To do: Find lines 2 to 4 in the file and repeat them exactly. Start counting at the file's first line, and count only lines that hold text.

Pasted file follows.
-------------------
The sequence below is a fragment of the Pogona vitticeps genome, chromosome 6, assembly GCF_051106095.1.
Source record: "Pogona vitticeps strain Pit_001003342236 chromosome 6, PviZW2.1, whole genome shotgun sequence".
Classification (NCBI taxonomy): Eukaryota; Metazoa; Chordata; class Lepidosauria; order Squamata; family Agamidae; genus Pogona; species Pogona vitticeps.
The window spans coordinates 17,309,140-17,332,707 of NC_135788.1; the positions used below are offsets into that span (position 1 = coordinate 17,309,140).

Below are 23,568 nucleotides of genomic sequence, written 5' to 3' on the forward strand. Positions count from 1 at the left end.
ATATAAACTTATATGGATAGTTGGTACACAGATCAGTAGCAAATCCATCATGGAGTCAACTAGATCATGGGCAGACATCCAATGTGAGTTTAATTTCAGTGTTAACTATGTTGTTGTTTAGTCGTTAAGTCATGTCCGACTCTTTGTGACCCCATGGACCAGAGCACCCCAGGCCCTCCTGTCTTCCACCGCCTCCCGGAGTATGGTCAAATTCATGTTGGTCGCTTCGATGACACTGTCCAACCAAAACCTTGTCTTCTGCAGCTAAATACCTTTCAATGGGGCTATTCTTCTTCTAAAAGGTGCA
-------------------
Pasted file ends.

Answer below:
Source record: "Pogona vitticeps strain Pit_001003342236 chromosome 6, PviZW2.1, whole genome shotgun sequence".
Classification (NCBI taxonomy): Eukaryota; Metazoa; Chordata; class Lepidosauria; order Squamata; family Agamidae; genus Pogona; species Pogona vitticeps.
The window spans coordinates 17,309,140-17,332,707 of NC_135788.1; the positions used below are offsets into that span (position 1 = coordinate 17,309,140).